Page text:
MANATEE -- Investment groups have been driving up foreclosure sale volume over the past year, which is helping drive up the price of existing houses in Manatee County. Manatee County Realtors report a trend of investors buying existing homes with cash, renovating them and converting them to rentals. That pattern drove new home sales up 23 percent year over year based on April sales numbers.
Deanna Atkinson, president of the Manatee Association of Realtors, said investors can make high cash offers, eliminating negotiation and drive up existing home prices.
Building a home or buying from a developer may be the only options for home buyers who need a mortgage.
"They are coming in and scooping up a lot of existing inventory, really making it hard for a first-time home buyer who needs financing and has to have a mortgage," Atkinson said.
Investors typically spend $30,000 to renovate the home.
Debbie Roth, who specializes in bank-owned properties for RE/MAX Alliance Group, said the trend doesn't affect all first-time home buyers because the investors are typically buying homes in the $125,000 to $180,000 range.
"That's not going to affect most first-time home buyers because they're looking in a lower price range," Roth said.
Other first-time home buyer programs exist for more affordable houses in the $60,000 to $80,000 range, Roth said, but with investment groups scooping up properties in as fast as 17 minutes on the market, home buyers have to readjust their buying strategies.
Trends in Manatee County's housing market will be discussed during "Boom, Bubble or Bust," a sold-out panel discussion Friday at the Lakewood Ranch Country Club featuring Rex Jenson, president and chief executive officer of Schroeder-Manatee Ranch; Neal Communities CEO Pat Neal; Michael Saunders & Co. CEO Michael Saunders; and John Tuccilo, chief economist for Florida Realtors.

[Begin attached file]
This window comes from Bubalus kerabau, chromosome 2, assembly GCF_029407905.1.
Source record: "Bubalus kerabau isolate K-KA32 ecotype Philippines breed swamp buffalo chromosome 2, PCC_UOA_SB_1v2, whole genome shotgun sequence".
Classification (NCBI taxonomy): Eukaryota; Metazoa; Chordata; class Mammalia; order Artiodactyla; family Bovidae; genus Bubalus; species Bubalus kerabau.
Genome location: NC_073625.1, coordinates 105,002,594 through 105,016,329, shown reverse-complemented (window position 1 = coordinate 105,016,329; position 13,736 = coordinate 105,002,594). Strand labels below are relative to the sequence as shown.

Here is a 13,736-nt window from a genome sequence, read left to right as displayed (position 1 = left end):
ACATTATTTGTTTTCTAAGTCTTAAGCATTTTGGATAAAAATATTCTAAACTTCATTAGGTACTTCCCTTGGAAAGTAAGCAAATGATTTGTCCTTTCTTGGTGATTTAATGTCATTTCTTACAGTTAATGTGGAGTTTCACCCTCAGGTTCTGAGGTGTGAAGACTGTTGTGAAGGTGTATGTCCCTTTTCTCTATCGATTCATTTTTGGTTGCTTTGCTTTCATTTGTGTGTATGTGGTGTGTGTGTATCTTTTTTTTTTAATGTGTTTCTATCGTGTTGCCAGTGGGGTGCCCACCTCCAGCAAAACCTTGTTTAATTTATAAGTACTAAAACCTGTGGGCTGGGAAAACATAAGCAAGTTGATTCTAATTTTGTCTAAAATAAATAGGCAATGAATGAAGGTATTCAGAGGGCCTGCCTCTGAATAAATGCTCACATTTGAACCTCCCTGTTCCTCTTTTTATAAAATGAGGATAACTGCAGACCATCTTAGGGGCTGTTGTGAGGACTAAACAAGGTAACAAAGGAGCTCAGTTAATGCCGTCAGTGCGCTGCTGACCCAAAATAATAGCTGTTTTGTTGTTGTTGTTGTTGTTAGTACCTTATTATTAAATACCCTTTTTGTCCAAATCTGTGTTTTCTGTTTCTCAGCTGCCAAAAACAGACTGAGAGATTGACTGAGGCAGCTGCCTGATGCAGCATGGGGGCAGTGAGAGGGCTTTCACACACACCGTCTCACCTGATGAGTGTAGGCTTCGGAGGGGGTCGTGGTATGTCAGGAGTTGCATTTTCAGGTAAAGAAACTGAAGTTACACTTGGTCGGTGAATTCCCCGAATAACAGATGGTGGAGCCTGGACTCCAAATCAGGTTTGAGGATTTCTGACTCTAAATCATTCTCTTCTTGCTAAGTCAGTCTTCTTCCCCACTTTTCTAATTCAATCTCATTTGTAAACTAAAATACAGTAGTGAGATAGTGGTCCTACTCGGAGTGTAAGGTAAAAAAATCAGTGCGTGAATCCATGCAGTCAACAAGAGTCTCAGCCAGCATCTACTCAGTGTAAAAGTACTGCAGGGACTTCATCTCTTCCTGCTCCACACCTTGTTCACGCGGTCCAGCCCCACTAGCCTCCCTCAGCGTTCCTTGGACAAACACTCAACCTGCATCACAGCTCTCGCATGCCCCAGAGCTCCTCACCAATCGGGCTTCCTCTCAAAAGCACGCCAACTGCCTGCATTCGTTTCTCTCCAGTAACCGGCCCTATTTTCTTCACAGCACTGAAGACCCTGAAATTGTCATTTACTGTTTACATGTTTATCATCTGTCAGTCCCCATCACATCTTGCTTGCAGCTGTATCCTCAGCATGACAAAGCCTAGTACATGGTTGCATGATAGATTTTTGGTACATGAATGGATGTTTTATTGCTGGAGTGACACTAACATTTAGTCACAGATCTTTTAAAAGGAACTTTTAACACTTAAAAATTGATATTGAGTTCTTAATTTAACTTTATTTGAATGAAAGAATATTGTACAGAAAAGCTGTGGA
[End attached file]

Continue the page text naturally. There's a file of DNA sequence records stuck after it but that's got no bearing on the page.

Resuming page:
Foreclosure sales increase
RealtyTrac, a leading real estate data company, released
foreclosed and bank-owned home sales Wednesday.
The first-quarter U.S. Foreclosure & Short Sales Report shows 190,121 properties across the country in some stage of foreclosure or bank-ownership sold during the quarter, a decrease of 18 percent from the previous quarter and down 22 percent from the 2012 first quarter.
Compared with last year, Manatee County foreclosure-related sales increased 4 percent in the first quarter over the same time in 2012, while Florida saw a 6 percent increase.
The Tampa and Miami metro areas have some of the highest foreclosure-related sales rates, at 27 percent and 28 percent, respectively. Manatee County wasn't too far behind at 23 percent, while the metro area, which includes Sarasota and Venice, is at 11 percent.
"I think some of that may be additional release of foreclosed property in the market place," said Peter Crowley, president and co-owner of RE/MAX Alliance Group, with offices in Sarasota and Manatee counties.
Buyers are still looking for bargains, he said, whether it's investors or first-time home owners, so foreclosed and distressed properties are the first place to look.
Buyers have to be strategic to beat investors, Roth said.
"The biggest problem is buyers want to look for properties a week out," she said. "They're not moving the way they should."
Roth encourages buyers to find an agent they trust, and start making appointments to see homes during the work week, especially Mondays, when there is less competition from other buyers.
"That's one of the biggest issues we're seeing is when somebody buys it up from under them when they weren't willing to go see it," she said.
REO sales down
Bank-owned home sales comparisons are a bit murky. The 275 sales in Manatee for the first quarter represent a 17 percent drop from the previous quarter and a 4 percent drop from last year.
The state registered a 12 percent bump in bank-owned home sales compared with last year, while the nation dipped 23 percent. Florida is one of 11 states with bank-owned home sales increases, according to RealtyTrac.
Nationally, bank-owned home sales are at the lowest level in five years, according to RealtyTrac.
Third parties bought 101,371 bank-owned properties in the first quarter, down 16 percent from the fourth quarter of 2012 and down 23 percent from the first quarter of 2012. The first-quarter total was the lowest quarterly number of such sales since the 2008 first quarter, according to RealtyTrac.
"Nationally, the foreclosure market is reaching its correction point, working through high volume over the last several years, but there are a few pockets, Florida being one of them, that has some inventory to work through," Crowley said.
Despite fewer sales, buyers are getting more bang for the buck compared with last year when the average discount on a home was 24 percent. Bank-owned homes sold on average for $122,993, which is 9 percent less than last year, and represents a 34.5 percent discount.
Charles Schelle, business reporter, can be reached at 941-745-7095. Follow him on Twitter @ImYourChuck.